I never yet did hear, That the bruis'd heart was pierced through the ear
I would not put a thief in my mouth to steal my brains.
Look to her, Moor, if thou has eyes to see. She has deceived her father, and may thee.
Rude am I in my speech, And little blessed with the soft phrase of peace.
The robb'd that smiles, steals something from the thief; He robs himself that spends a bootless grief.
This look of thine will hurl my soul from heaven.
Thou weigh'st thy words before thou givest them breath.
Tis in ourselves that we are thus or thus. Our bodies are our gardens, to the which our wills are gardeners: so that if we will plant nettles, or sow lettuce, set hyssop and weed up tine, supply it with one gender of herbs, or distract it with many, either to have it sterile with idleness, or manured with industry, why, the power and corrigible authority of this lies in our wills.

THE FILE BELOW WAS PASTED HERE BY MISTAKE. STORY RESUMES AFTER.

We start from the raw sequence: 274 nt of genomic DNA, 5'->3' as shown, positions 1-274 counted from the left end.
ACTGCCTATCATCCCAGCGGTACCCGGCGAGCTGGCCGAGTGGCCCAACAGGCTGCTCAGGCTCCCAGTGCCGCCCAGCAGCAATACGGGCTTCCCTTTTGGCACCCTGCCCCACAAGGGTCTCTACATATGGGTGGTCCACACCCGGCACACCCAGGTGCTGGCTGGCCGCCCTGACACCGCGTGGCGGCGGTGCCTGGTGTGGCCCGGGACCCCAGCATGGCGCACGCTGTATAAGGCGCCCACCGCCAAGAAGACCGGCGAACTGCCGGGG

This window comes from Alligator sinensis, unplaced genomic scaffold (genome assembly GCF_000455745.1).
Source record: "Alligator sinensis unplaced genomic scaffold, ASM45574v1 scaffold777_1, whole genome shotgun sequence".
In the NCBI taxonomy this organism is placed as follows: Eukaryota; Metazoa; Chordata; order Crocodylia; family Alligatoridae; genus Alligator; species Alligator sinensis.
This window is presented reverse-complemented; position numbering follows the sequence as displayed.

Tis within ourselves that we are thus or thus
And what's he then that says I play the villain?
More William Shakespeare Quotations (Based on Topics)
Love - Man - Mind - Kings & Queens - World - Time - Life - God - Friendship - Death & Dying - Belief & Faith - Heaven - War & Peace - Fairness - Fear - Speaking - Fool - Night - Soul - View All William Shakespeare Quotations
More William Shakespeare Quotations (By Book Titles)
- A Midsummer Night's Dream
- As You Like It
- Julius Caesar
- King Lear
- Much Ado About Nothing
- The Merchant of Venice
- The Taming of the Shrew
- Twelfth Night
Oscar Wilde - Richard Steele - Philippe Quinault - Lady Gregory - Henry Taylor - Henry Porter - George S. Kaufman - George Colman - Anton Chekhov - Alexandre Dumas